Regulators have flunked a $21 million-asset bank in Wyoming on year- 2000 compliance.
Frontier Bank of Laramie County in Cheyenne was issued a cease-and- desist order by the Federal Reserve Bank of Kansas City and the banking division of the Wyoming Department of Audit. The regulators said the company was behind schedule in testing for year-2000 preparedness.
In addition, the regulators expressed concern over the bank's health and ordered it to charge off bad loans, strengthen internal control policies, and improve management oversight.
"We had some concerns, but they are not falling off the edge of the earth," said James H. Jonson, vice president at the Federal Reserve Bank of Kansas City.
Frontier is the second institution to be singled out for year-2000 problems.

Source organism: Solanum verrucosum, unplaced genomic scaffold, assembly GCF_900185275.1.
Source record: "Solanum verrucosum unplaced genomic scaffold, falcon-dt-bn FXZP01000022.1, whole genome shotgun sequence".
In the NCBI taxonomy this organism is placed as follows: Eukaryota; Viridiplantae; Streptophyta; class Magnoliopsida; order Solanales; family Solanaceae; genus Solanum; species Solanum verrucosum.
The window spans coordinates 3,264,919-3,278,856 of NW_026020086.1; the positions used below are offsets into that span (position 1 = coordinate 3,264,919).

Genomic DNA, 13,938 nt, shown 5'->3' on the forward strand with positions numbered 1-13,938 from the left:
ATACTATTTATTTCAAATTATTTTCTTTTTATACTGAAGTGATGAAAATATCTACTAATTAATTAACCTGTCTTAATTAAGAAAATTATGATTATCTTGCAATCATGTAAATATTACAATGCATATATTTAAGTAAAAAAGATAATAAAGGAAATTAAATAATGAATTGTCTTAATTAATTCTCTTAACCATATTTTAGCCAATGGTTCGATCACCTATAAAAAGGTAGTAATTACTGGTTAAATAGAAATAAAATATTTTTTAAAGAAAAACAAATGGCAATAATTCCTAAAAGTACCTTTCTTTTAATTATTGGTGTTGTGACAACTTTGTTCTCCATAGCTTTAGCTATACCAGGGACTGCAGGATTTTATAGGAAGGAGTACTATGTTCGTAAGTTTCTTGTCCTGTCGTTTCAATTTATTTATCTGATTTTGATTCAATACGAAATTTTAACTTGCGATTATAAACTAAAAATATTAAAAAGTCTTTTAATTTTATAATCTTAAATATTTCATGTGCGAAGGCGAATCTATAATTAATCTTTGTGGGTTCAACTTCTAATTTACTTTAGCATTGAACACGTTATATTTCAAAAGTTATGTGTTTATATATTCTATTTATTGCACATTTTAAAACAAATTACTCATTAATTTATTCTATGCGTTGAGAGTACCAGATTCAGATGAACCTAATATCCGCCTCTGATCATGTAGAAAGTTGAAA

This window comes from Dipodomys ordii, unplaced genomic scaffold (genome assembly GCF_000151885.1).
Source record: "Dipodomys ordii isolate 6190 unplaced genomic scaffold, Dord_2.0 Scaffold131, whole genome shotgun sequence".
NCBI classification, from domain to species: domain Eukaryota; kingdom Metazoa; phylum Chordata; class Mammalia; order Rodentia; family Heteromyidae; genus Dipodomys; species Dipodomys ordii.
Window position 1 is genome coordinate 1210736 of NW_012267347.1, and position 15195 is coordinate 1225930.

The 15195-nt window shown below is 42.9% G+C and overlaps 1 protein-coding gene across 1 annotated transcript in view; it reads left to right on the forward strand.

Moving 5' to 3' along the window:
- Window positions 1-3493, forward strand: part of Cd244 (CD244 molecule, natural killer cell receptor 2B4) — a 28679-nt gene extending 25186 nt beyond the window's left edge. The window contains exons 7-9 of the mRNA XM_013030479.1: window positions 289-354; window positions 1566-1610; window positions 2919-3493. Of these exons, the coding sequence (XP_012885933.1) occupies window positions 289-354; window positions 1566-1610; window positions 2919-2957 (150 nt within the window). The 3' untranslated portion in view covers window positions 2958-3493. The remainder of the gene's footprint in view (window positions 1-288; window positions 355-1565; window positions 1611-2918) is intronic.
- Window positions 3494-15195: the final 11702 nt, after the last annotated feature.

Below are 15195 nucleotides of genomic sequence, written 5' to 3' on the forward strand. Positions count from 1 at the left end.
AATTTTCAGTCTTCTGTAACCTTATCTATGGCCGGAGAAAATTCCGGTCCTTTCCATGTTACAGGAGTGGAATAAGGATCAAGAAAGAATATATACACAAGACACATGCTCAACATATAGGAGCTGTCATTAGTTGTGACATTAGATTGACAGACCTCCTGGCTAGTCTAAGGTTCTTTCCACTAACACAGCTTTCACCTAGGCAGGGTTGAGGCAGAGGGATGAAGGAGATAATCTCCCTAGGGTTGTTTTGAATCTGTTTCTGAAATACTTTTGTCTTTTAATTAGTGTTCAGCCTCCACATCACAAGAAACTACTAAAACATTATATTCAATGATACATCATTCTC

The first was Putnam-Greene Financial Corp. in Eatonton, Ga., whose order was issued last November.
Frontier acknowledged that it is behind in preparing its computer systems for 2000.
Chuck Leffler, the newly hired president and chief executive officer at Frontier Bank, said it has hired a consultant to help correct the problem.
"We were not completely surprised," Mr. Leffler said.
To help settle year-2000 concerns, he said, the 14-year-old bank recently spent more than $20,000 for new computer equipment. The computer systems will be upgraded before yearend and testing would begin shortly thereafter, he said.
John McIsaac, president of Market Partners Inc. in King of Prussia, Pa., a risk management and financial consulting firm, said regulators are clearly tightening their grip as they complete their second round of year- 2000 examinations.
"They don't want the banks to become complacent," Mr. McIsaac said.
"They want to make sure the momentum is maintained."
Regulators said Frontier must appoint a senior manager to supervise its year-2000 readiness and must hire a full-time cashier and retain an independent accounting firm.